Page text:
مدل سازی اثر خوداثربخشی بر استفاده بازی ها و رفتار خرید
|کد مقاله||سال انتشار||مقاله انگلیسی||ترجمه فارسی||تعداد کلمات|
|26313||2012||11 صفحه PDF||سفارش دهید||محاسبه نشده|
Publisher : Elsevier - Science Direct (الزویر - ساینس دایرکت)
Journal : Journal of Retailing and Consumer Services, Volume 19, Issue 1, January 2012, Pages 67–77
This research models the relationship between self-efficacy, game purchase and usage. Four-hundred and ninety three consumers responded to a questionnaire. We deployed confirmatory factors analysis (CFA) and structural equation modeling (SEM) across 4 game types; original model (all games) and alternative models, Sports/Simulation/Driving, Role Playing Game/Massively Multiplayer Online Role-Playing Game/Strategy and Action/Adventure/Fighting. The impact of self-efficacy on usage and purchase was modeled both individually and simultaneously. For individual effects; models had adequate fit with Sports/Simulation/Driving showing an impact between self-efficacy on game usage and purchase. Our results showed no simultaneous relationship. We conclude that self-efficacy does impact usage or purchase but game type affects this relationship. Research implications are discussed.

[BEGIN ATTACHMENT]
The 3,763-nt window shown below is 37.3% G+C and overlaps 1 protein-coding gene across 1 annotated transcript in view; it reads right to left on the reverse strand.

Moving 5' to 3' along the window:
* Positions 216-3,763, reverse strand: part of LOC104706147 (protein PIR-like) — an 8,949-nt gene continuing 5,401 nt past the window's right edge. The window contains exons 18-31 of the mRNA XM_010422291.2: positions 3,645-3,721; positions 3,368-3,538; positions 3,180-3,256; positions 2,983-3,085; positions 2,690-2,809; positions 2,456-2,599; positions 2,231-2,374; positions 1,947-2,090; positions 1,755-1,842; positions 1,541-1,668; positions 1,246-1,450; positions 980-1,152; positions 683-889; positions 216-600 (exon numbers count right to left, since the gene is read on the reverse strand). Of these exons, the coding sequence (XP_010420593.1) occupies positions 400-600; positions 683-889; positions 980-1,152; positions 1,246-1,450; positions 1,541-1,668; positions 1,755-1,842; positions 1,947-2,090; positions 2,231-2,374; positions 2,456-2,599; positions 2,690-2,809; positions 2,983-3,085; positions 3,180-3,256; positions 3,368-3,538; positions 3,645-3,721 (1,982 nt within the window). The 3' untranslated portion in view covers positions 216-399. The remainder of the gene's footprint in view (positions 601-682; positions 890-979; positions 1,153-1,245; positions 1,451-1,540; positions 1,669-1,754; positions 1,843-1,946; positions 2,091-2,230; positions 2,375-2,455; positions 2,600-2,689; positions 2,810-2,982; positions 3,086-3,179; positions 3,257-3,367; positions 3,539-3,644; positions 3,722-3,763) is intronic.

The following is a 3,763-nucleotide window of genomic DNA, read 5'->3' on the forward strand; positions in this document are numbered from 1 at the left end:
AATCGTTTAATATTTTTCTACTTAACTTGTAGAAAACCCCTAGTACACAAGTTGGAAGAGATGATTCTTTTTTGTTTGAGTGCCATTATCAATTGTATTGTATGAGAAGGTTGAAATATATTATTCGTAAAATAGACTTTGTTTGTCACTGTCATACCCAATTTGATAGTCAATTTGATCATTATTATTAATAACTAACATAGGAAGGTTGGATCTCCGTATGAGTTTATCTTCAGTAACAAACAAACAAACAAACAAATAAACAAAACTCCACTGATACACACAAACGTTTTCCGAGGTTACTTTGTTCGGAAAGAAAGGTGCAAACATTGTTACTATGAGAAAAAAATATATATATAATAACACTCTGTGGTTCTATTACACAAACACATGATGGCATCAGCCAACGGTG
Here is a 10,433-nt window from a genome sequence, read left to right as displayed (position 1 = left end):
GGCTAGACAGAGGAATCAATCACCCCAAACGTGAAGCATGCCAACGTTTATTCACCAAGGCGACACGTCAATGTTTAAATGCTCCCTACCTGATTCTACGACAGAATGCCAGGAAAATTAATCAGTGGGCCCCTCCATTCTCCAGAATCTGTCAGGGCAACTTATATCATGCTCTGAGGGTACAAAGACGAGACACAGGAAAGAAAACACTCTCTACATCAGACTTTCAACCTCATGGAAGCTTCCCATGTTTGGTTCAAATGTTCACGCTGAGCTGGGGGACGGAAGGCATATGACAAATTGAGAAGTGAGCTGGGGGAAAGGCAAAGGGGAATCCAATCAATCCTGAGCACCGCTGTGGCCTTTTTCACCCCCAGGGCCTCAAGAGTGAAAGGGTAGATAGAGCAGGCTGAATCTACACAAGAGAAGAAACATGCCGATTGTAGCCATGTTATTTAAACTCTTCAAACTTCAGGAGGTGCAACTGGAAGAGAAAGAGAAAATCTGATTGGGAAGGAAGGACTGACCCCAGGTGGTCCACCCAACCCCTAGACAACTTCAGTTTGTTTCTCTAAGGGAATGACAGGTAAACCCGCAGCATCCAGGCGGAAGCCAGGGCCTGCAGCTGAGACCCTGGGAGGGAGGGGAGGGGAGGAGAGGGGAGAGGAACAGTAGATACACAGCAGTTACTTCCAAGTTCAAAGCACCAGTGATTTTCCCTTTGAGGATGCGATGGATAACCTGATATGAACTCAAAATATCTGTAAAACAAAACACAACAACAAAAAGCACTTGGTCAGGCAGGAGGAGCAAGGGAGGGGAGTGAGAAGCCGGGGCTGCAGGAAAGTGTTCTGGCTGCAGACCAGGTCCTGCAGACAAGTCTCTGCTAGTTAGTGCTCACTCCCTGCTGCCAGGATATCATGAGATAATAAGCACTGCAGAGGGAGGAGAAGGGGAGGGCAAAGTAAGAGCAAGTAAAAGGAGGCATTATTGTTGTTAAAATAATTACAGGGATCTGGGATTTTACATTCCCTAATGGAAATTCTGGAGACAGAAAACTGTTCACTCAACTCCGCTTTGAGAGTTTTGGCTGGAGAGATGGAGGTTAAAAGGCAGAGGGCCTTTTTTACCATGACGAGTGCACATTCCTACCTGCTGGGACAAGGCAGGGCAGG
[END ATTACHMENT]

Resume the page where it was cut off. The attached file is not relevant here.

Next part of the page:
Recent advances in games on PC, MAC, Console, Mobile, iPhone or iPad have increased the consumers purchase and use of these entertainment related products and services (Prugsamatz et al., 2010). According to the Entertainment Software Association in the U.S.: (1) computer and video game software sales generated $10.5 billion in 2009, (2) sixty-seven percent of American households play computer or video games, (3) the average game player is 34 years old and has been playing games for 12 years. Overall, sales of game hardware, software and accessories have eclipsed those of the US box-office, cementing gaming as a dominant force of technological consumption (Khan, 2002 and Guth, 2003). Europe has also become a significant industry and market. The UK is the third largest market globally with total sales in 2004 of entertainment and leisure software of £1.34b (Boyle and Hibberd, 2005). The interactive entertainment industry in the UK is set to grow by 7.5% between 2009 and 2012 (UKIE, 2011). There are many factors that have fueled this change in the consumers consumption behavior but it is argued in this research that the growth in the importance of games in a consumers entertainment experience has been largely attributable to increased technology related self-efficacy (Allan, 2010). Usage and purchase has grown because the consumer perceives that they have the capability to be interactive with a game and therefore, other stimuli within the game (e.g., Advergames). As a consequence, marketing practioners and researchers have become more interested in the potential of this medium for marketing. A key focus of this interest is related to three questions, that is, self-efficacy and the fit between the consumer and: (1) the game, (2) the marketing stimulus (e.g., advertisement) and (3) the co-creation of experience with the game and stimulus. All these questions place emphasis on the consumers belief in their capability to not only play the game as well as interact with the marketing stimulus to accomplish specific objectives but also to be an active player in the co-creation of experience (Bandura, 1982). A review of the existing research shows that much of the work to date has focused on the effect of advertising within a game on the consumer (Molesworth, 2006). For example, Prugsamatz et al. (2010) apply the theory of planned behavior by gamer type, showing the effects on purchase intentions. Also, Cauberghe and De Pelsmacker (2010) replicate the effect of in game advertising on brand recall and attitude. They also take in to account the mediating effects of product involvement, although, we acknowledge that the games medium is predominately service oriented. This work is consistent with Nicovich (2005) who have measured the relationship between consumer involvement on the advertising effect. Like Cauberghe and De Pelsmacker (2010), many others have examined the advertising communication effect of product or brand placement in computer games on the consumer (e.g., Schneider and Cornwell, 2005, Mackay et al., 2009, Chaney et al., 2004, Nelson et al., 2004, Winkler and Buckner, 2006, Yang et al., 2006 and Mau et al., 2008). While this research has replicated traditional models, they have ignored two important factors. First, the mediating effect of the service experience and, second the difference between a product vs. an entertainment orientation. Recently, other researchers in an attempt to extend our understanding of the consumer response to marketing in the game environment have started to explore avatar-based advertising (Jin and Bolebruch, 2009). In this study, the overall effects of avatar-based interactive advertising on product involvement and attitude were tested. It was found that consumers “perceive human-like spokes-avatars as more attractive, and players who interact with a human-like spokes-avatar perceive the iPhone advertisement as more informative than those who interact with a non-human spokes-avatar (Jin and Bolebruch, 2009, p57).” Despite these developments, most of the existing research has focused on the consumer- advertisement response. Many with the exception of Prugsamatz et al. (2010) have not compared different game genres. Little attention has been given to understanding the fit between consumer, game and marketing stimulus from a self-efficacy perspective and the effect of this on use and purchase. This is concerning because if a consumer does not have the belief in their capability to be interactive with the game and/or marketing stimulus concurrently, it is less likely that they will value the experience. Self-efficacy plays a key mediating role in the interactivity between consumer, game and marketing stimulus. If consumers do not have a high level of self-efficacy then this may reduce use and purchase. Also, as some researchers have argued, there may be negative impacts on the gamers self-and other aspects of cognition (Boyle and Hibberd, 2005; Anderson and Bushman, 2002; Dill and Dill, 1998). While these perspectives are valuable for our understanding, a fundamental research question has not been addressed, such as those concerning the consumers' self-efficacy and its relationship to game purchase and game usage (Kaltcheva et al., 2011). We model these relationships across 4 game types, grouped according to the conceptualization of Myers (1990), namely: (1) all games representing our original model and then the alternative competing models, (2) Sports/Simulation/Driving, which places emphasis on hand/eye co-ordination/reflexes in real world environments, (3) Role Playing Game (RPG)/Massively Multiplayer Online Role-Playing Game (MMORPG)/Strategy, which places emphasis on characters that gain experience and power through encounters and (4) Action/Adventure/Fighting, which places emphasis on simulations of futuristic and historical warfare and/or violent activity. This approach is consistent with Apperly (2006, p. 20) and others (Prugsamatz et al., 2010) who argue that “strategy and role-playing genres have their roots in pre-computer forms of play, whereas the simulation genre can be compared to non-entertainment computer simulations. The action genre is implicitly connected to cinema through its deployment of the terminology of that medium to mark key generic distinctions.” Usage and purchase are employed as dependent variables and relate to the frequency of this behavior. Usage and purchase have often been used in this capacity in marketing research. For example, Shimp and Kavas (1984) relate the theory of reasoned action to usage. Usage has also been deployed in an experimental context. Folkes et al. (1993) relate product supply to usage. Desai and Hoyer (2000) examine the composition of memory-sets to different usage. Purchase behavior has also played a key role in marketing research as a dependent variable (Sriram et al., 2010, Hui et al., 2009 and Liu, 2007). For example, Bawa and Shoemaker (1987) develop a model of coupon usage across product classes to explain the purchasing behavior between coupon-prone and non-coupon-prone households. Also, Sismeiro and Bucklin (2004) use binary probit models of navigational behavior to predict actual purchase online. Our work has implications for current research focusing on the fit between consumer, game and marketing stimulus from a self-efficacy perspective and the effect of this on use and purchase. Through this understanding it provides an important direction for the advertising of games and for game designers. Through a better understanding of what consumers' value and whether it drives usage and purchase, advertising within games may well become more effective in terms of reaching communication goals such as brand recall and awareness. Product and game involvement may also increase. This paper is organized as follows. First, we present the conceptual model which begins with a definition of the concept of the game leading to our hypotheses. The paper follows with the methodology and results. The paper concludes with the discussion, managerial and research implications.